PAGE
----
Imagine 25,000 images

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According to the information given in the white binder, the photo archive of the SISV includes more than 25,000 negatives with their respective contact sheets. Roughly a third of the negatives have been enlarged. These enlargements are also kept in the archive.

How many images are there in the archive? 25,000? Or do we count the contact sheets and enlargements as well? If so, does a contact sheet equal one image, or do we count the number of photographic recordings represented on each sheet? And what about duplicates? According to the white binder there are 3-4 copies of each enlargement. Do they all count?

Depending on how we answer these questions, the number of images in the filing cabinet would range from 25,000 to 85,000.[1]

How can we imagine 25,000 images? Can we at all make sense of the quantity? 25,000 is admittedly a large number, but nothing compared to the number of images that populate the web (more than 200,000 images are uploaded every minute on Facebook, for instance[2]). The image below is a preliminary attempt to visualize what is inside the filing cabinet.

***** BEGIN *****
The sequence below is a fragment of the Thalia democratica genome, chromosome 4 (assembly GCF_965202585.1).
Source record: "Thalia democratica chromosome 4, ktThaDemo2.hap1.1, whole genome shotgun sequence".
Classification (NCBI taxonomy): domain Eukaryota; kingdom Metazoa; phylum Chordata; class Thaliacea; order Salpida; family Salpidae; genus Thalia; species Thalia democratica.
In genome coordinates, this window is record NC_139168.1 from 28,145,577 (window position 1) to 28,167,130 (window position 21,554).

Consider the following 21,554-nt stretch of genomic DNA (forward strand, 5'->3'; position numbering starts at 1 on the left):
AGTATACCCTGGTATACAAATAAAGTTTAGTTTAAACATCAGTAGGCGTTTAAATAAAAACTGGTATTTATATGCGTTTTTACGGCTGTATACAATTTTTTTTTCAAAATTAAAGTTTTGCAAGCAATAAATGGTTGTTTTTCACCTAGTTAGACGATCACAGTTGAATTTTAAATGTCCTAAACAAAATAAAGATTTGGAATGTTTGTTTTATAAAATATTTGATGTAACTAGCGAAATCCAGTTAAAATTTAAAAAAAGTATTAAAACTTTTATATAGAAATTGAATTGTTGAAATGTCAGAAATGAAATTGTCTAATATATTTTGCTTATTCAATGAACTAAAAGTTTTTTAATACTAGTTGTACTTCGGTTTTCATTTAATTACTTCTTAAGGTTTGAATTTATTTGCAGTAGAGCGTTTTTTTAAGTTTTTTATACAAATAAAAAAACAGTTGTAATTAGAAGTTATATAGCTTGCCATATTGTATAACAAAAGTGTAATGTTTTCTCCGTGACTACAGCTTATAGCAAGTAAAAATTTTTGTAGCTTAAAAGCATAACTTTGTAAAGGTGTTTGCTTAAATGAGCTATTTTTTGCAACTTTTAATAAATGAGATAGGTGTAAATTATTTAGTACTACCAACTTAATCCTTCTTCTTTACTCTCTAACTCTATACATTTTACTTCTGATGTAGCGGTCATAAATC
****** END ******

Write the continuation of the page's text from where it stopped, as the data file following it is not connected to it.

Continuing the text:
The thumbnails are the digitized images we already have access to. The gray rectangles correspond to the number of negatives of which we don’t have a digital record yet.[3]

Imagine 25,000 images

References

  1. Note that this is based on estimations made by different sources. An official count of the archive has not yet been produced
  2. http://www.cnet.com/news/facebook-processes-more-than-500-tb-of-data-daily/
  3. The digitized documents are based on enlargements rather than negatives, and they were produced for occasions such as the centennial Jorn exhibit at the National Gallery of Denmark and the 2014 São Paulo Biennale. The vast majority of images in the archive have a vertical orientation. For the digitized images, the orientation is the actual orientation of the image. For the grey rectangles, the orientation is the result of an extrapolation based on the ratio between the vertical and horizontal orientations found in the digitized image set.